3. Failure to appear and participate in court conferences.

On January 22, 2013, the Court held a telephonic status conference in which the parties were to participate. Mr. Weisser failed to appear for the status conference, and the Court issued a show cause order regarding his failure to appear and participate (Filing No. 77). Mr. Weisser responded to the show cause order on February 11, 2013 (Filing No. 80). Again, on April 21, 2014, the Court held a telephonic status conference in which the parties were to participate. Mr. Weisser failed to appear for the status conference (Filing No. 304).

4. Failure to cooperate in discovery and obey court orders.

WNC sought to depose Mr. Weisser in January 2013 and served him with a deposition notice and subpoena in December 2012. Mr. Weisser failed to appear for his deposition. Thereafter, WNC asked the Court to compel Mr. Weisser to appear for his deposition (Filing No. 84). Mr. Weisser did not file a response to WNC's motion. The Court granted WNC's motion to compel Mr. Weisser's deposition but denied an award of sanctions (Filing No. 92). The Court also ordered Mr. Weisser to cooperate in scheduling his deposition.

Despite the Court's Order, Mr. Weisser ignored WNC's efforts to reschedule his deposition and failed to cooperate in discovery. Because Mr. Weisser refused to cooperate in scheduling the deposition, WNC again sought the Court's intervention, requesting sanctions and an order compelling the deposition (Filing No. 125). Mr. Weisser again did not file a response to WNC's motion. The Court denied the motion for sanctions because the deposition had not been rescheduled, so Mr. Weisser did not fail to attend a scheduled deposition (Filing No. 187). But the Court reminded the parties that the previous motion to compel had been granted concerning Mr. Weisser's deposition (Filing No. 187 at 2). The Court also warned Mr. Weisser:

However, when Defendant Weisser failed to cooperate with Plaintiff in scheduling the deposition, he also failed to comply with the Court's order to do so in Dkt. 92. As a party to this litigation, Weisser cannot avoid the discovery process simply by ignoring Plaintiff's requests.... The Court advises Defendant Weisser that failure to appear for deposition could lead to sanctions, including a default judgment.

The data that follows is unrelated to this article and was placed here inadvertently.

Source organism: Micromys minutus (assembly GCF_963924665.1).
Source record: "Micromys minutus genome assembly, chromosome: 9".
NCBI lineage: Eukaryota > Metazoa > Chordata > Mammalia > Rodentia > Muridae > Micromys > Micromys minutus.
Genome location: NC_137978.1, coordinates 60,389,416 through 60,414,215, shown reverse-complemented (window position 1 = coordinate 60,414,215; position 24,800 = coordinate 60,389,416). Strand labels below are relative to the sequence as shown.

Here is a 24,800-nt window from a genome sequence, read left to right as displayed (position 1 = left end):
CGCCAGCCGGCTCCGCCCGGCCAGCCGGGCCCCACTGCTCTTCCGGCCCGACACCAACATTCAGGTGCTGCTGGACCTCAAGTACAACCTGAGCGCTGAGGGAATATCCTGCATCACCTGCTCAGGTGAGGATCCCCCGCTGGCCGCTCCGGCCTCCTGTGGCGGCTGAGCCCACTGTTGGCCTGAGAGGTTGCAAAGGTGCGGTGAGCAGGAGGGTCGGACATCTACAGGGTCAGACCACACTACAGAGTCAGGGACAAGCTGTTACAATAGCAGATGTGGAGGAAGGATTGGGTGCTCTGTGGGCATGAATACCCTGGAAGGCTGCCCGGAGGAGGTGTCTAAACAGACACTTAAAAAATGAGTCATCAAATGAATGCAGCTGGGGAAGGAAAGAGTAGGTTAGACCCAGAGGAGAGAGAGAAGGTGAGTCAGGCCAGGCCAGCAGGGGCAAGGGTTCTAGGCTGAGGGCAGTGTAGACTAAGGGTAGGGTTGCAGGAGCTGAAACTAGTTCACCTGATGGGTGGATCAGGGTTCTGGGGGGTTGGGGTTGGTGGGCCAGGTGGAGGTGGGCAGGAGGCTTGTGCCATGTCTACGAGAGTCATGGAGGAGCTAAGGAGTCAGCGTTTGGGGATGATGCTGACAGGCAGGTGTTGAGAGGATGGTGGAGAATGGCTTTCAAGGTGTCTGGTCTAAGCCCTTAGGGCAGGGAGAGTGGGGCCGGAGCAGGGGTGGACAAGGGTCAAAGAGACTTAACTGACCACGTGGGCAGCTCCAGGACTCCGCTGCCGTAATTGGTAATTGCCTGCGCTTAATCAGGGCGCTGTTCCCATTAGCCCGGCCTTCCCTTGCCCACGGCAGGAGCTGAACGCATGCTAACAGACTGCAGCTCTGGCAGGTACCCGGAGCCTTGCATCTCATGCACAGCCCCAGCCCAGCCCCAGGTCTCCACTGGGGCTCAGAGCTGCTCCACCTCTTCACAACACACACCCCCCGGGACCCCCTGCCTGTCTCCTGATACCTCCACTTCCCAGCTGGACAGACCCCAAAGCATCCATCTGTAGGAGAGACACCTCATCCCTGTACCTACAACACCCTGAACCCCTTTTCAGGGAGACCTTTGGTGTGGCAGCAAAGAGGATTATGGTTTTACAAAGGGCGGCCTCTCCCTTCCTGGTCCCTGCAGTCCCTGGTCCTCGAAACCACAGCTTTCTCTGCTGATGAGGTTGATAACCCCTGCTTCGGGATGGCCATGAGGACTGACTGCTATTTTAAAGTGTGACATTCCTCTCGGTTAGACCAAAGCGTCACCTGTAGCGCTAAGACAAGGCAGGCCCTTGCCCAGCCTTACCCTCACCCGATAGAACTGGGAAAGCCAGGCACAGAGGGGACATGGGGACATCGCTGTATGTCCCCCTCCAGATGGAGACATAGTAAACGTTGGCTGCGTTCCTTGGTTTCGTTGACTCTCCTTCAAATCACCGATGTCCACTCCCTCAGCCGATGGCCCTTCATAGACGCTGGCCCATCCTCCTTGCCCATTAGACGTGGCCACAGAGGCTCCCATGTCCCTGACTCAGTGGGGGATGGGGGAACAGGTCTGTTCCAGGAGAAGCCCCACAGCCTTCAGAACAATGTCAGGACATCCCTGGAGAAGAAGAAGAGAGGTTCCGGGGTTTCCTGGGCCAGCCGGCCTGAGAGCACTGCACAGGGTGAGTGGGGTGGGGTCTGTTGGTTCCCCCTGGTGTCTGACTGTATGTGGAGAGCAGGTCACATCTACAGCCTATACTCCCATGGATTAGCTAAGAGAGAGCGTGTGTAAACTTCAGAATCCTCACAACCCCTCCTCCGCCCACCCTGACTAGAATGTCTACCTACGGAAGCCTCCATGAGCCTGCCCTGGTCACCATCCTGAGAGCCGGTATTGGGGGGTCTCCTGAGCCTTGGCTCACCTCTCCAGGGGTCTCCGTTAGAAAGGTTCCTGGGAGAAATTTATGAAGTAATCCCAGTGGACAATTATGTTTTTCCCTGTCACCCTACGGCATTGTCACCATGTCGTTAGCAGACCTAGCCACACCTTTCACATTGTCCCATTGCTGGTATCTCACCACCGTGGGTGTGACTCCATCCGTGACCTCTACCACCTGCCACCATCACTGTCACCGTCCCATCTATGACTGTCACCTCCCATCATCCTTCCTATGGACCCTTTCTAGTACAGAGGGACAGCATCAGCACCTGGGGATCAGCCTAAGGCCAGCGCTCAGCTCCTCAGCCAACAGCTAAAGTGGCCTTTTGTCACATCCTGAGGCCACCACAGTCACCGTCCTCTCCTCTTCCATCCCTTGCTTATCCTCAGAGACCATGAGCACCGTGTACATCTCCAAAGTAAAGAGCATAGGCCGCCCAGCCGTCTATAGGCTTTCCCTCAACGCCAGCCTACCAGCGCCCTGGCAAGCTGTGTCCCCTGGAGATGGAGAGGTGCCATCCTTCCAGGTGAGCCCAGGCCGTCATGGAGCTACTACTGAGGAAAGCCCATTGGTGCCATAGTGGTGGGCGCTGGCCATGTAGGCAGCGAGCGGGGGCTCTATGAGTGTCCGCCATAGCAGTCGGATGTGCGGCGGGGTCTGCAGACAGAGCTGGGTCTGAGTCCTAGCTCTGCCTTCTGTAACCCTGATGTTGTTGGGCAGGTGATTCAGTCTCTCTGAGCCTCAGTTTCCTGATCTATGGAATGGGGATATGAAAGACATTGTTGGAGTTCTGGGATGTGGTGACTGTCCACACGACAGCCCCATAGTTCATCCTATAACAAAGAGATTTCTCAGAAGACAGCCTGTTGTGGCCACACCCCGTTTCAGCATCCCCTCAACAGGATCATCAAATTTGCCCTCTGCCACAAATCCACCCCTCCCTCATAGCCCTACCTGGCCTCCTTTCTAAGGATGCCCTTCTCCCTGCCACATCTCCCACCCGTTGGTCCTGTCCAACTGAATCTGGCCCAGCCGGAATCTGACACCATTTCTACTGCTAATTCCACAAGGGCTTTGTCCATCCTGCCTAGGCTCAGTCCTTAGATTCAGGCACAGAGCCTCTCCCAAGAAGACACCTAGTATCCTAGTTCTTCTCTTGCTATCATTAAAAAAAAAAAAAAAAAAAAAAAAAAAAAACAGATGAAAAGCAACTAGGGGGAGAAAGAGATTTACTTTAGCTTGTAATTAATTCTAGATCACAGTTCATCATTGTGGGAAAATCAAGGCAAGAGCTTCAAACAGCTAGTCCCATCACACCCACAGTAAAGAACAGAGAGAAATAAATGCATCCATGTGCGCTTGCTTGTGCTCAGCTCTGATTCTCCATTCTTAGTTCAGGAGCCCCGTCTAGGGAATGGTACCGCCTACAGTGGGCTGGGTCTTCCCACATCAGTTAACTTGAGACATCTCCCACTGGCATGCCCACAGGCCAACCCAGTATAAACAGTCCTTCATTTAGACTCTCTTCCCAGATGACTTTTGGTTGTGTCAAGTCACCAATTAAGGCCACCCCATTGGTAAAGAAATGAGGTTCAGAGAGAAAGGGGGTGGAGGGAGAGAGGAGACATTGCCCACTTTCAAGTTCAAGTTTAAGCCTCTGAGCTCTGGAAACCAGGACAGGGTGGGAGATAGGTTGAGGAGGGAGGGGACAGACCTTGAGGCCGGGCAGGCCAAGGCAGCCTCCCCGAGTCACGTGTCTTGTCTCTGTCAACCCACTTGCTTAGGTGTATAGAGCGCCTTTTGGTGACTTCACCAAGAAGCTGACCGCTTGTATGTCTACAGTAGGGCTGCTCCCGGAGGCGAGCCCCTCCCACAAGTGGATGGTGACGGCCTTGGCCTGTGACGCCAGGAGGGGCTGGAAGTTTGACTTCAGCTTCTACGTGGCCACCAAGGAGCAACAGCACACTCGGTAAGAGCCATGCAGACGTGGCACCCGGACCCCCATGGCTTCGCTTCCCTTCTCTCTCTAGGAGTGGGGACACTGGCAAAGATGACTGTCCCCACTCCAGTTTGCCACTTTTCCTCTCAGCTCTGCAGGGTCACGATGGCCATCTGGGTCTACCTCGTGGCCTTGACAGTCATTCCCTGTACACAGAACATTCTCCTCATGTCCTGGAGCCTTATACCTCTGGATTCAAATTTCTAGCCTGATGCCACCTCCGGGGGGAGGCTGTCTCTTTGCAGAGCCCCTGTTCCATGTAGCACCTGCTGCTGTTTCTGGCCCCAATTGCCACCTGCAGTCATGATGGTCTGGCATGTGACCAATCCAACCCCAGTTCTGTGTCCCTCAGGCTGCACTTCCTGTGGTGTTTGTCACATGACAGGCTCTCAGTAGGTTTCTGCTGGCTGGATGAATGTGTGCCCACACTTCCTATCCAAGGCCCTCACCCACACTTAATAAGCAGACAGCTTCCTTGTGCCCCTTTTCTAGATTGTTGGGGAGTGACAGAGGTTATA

(Filing No. 187 at 2 adopted by Filing No. 286). Mr. Weisser eventually appeared for his deposition on December 5 and 6, 2013.

5. Failure to participate in litigation and prosecute counterclaims.

WNC moved to dismiss the counterclaims of Mr. Weisser on July 25, 2013 (Filing No. 133). Mr. Weisser never responded to the motion to dismiss his counterclaims. The Court ruled on WNC's motion and dismissed Mr. Weisser's first counterclaim, but the second counterclaim survived dismissal (Filing No. 145 adopted by Filing No. 179 and Filing No. 184).

WNC then moved for summary judgment on Mr. Weisser's second counterclaim on February 21, 2014 (Filing No. 266). Again, Mr. Weisser did not respond to WNC's motion. The Court ruled on WNC's motion and entered summary judgment against Mr. Weisser on his second counterclaim, leaving him with no counterclaims against WNC (Filing No. 342).

The Court entered a case management order establishing deadlines for discovery, disclosures, and dispositive motions. Despite the Court's case management order, Mr. Weisser has not filed a preliminary witness list or a preliminary exhibit list. Mr. Weisser has not filed a final witness list or a final exhibit list. Mr. Weisser has not filed any preliminary jury instructions, issue instructions, or verdict forms in preparation for trial. Mr. Weisser has not participated with the other parties in attempting to file any joint instructions or verdict forms.

6. Failure to appear and participate in final pretrial conference, and failure to respond to order to show cause.

The Court held a final pretrial conference on October 22, 2014. Trial is scheduled to begin on November 17, 2014. The parties were to appear and participate in the final pretrial conference. Mr. Weisser failed to appear and participate in the final pretrial conference. On October 22, 2014, the Court ordered Mr. Weisser to show cause within seven days, in writing, why he should not be sanctioned under Federal Rule of Civil Procedure 16(f) for his failure to appear. (Filing No. 396). Mr. Weisser failed to respond in writing to the Court's Order.

II. CONCLUSION

Mr. Weisser has demonstrated a willful and continuing disregard for this litigation and for the procedures of the Court. He abandoned his counterclaims. He failed to respond to motions filed against him. He failed to participate in the litigation and in the Court's conferences. He failed to obey numerous court orders. The Court finds that Mr. Weisser's actions and inaction have been prejudicial to WNC's ability to proceed in the efficient prosecution of its case and prejudicial to the Court's orderly administration of its docket. Given the long history of Mr. Weisser's actions, the numerous warnings to Mr. Weisser, and the proximity of the jury trial, the Court finds that default against Mr. Weisser is the appropriate sanction.

III. CONCLUSION

For the reasons stated above, the Court finds Defendant Theodore Weisser in default as to liability for the claims asserted against him in Plaintiff Wine & Canvas Development LLC's Amended Complaint (Filing No. 36).

No partial judgment shall issue at this time. The matter shall be set for hearing on damages following the trial of the remaining defendant.

SO ORDERED.